Religious Education in a World of Religious Diversity
2009, Religious Diversity and Education in Europe, Band 12, 208 pages, E-Book (PDF), 19,90 €, ISBN 978-3-8309-7193-1
The authors were invited to combine the concept of diversity with the dimensions of temporality, of time and history in reworking their contributions for this book. This temporal aspect is in a sense inherent in educational thinking. On the one hand education as intergenerational transmission has a conservative aspect: tradition being what is actually and presently transmitted from the past and/or what is considered worthwhile to be passed on. On the other hand, acknowledging the activity of students themselves as a prerequisite for any education to happen, brings the open-endedness and therefore the future into the pedagogical arena in terms of development, learning, reflection, edification, et cetera.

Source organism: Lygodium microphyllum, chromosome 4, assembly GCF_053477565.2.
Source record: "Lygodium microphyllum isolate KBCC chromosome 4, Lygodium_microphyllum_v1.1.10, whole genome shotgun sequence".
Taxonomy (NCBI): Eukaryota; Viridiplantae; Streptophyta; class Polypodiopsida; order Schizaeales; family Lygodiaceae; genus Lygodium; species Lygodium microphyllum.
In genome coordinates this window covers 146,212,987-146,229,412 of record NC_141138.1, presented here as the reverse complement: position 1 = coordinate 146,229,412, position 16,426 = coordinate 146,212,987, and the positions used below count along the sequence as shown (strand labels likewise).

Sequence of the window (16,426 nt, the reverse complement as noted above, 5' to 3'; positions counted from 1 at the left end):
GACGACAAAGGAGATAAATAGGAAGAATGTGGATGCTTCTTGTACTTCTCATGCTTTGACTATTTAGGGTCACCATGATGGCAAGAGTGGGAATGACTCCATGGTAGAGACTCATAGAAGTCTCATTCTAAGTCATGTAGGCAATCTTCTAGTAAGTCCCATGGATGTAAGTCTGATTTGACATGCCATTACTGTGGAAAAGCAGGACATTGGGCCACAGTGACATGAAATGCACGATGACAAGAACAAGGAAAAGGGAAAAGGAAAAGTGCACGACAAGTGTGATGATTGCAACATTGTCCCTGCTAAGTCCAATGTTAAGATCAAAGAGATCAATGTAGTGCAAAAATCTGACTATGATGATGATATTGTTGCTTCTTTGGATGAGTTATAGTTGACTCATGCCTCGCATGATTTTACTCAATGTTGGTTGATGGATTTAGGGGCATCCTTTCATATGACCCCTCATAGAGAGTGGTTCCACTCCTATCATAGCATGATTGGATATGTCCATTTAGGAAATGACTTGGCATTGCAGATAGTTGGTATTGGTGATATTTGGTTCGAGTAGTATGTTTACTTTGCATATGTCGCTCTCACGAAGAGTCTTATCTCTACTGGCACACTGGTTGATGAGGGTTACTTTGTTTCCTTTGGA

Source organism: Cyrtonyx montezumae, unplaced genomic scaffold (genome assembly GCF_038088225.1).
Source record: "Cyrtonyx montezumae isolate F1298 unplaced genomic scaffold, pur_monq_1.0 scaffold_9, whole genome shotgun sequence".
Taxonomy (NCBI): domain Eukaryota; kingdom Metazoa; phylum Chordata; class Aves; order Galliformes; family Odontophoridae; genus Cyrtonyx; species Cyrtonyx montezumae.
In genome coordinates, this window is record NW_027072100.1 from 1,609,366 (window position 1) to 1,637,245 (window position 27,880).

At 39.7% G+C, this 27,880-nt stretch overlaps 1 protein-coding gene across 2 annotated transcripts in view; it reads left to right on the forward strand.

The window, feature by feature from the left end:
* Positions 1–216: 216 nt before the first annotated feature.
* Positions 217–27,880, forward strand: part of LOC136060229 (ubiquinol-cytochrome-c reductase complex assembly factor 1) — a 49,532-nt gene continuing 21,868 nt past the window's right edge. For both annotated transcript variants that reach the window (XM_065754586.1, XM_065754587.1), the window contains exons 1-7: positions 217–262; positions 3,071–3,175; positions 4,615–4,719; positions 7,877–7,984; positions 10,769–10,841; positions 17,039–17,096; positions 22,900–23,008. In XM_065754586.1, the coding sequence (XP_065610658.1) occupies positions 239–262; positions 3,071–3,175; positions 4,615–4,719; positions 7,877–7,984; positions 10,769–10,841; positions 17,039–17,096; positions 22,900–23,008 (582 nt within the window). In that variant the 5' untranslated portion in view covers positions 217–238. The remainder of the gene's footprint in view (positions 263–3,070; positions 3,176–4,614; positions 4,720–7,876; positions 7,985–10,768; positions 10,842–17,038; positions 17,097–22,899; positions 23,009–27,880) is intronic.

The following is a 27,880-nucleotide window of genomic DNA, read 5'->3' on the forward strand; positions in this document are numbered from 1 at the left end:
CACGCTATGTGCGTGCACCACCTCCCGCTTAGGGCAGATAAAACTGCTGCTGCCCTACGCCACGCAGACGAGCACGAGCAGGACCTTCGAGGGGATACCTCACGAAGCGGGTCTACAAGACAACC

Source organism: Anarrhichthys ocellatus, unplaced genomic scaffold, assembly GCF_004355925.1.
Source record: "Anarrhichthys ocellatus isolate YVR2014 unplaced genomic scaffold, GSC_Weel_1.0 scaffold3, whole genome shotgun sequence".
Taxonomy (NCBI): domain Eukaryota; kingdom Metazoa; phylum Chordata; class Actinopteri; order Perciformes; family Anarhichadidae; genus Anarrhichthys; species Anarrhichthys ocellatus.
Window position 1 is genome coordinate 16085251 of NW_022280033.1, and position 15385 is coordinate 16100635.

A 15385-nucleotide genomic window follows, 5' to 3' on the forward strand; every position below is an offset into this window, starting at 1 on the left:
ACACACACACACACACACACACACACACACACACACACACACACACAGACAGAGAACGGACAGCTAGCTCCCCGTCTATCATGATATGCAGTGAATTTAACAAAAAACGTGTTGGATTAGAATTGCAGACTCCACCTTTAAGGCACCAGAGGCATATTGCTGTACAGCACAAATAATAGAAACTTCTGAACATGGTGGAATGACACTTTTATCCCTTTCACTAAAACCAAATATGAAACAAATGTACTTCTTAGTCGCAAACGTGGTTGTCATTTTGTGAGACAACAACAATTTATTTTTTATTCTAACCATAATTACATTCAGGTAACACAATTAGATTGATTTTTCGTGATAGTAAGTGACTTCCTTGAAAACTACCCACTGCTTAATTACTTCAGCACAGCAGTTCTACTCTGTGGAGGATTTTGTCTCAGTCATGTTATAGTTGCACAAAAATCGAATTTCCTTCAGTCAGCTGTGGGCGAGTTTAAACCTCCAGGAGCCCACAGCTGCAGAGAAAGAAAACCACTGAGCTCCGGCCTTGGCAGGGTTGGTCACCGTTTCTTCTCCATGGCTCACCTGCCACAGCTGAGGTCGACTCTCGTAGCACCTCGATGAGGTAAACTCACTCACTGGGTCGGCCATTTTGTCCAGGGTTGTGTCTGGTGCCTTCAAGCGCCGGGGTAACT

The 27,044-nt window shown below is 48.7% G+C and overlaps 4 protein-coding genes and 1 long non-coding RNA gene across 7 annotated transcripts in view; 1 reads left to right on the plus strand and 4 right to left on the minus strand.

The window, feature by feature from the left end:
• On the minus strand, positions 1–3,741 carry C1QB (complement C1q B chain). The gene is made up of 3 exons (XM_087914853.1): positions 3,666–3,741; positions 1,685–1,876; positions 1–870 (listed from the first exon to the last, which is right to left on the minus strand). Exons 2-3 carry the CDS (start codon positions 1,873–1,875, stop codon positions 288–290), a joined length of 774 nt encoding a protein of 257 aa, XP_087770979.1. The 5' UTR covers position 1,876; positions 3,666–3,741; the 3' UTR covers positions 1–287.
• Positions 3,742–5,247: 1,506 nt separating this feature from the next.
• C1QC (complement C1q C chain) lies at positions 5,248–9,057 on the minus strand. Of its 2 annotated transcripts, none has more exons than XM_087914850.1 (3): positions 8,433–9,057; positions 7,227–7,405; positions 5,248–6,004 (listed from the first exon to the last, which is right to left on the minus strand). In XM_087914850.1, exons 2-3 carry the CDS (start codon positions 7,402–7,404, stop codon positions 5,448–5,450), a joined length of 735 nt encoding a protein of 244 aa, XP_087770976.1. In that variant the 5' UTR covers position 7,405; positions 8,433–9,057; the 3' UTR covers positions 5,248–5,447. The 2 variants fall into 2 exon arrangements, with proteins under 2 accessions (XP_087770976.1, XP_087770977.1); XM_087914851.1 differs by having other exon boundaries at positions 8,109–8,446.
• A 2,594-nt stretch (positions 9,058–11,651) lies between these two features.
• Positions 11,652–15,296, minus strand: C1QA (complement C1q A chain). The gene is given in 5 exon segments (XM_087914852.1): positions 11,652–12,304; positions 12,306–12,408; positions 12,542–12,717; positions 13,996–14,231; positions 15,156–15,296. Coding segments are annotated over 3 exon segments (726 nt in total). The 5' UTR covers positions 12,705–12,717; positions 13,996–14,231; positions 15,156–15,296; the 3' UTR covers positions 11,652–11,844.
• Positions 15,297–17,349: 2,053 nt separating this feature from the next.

So, the question answered in this volume is what does this inherent historicity mean for religious education as well as for (the concept) religion and religious diversity? In answering this question the contributions represent the global character of the concern with religious diversity in relation to religious education, and originate respectively from the following countries: Canada (Bhikkhu, English), United States (Moran), Latvia (Ilishko), Russia (Kozyrev), Germany (Pirner), South Africa (Roux, du Preez, Ferguson), Japan (Omori), Australia (de Souza), Turkey (Selçuk), and the Netherlands (Meijer, Miedema).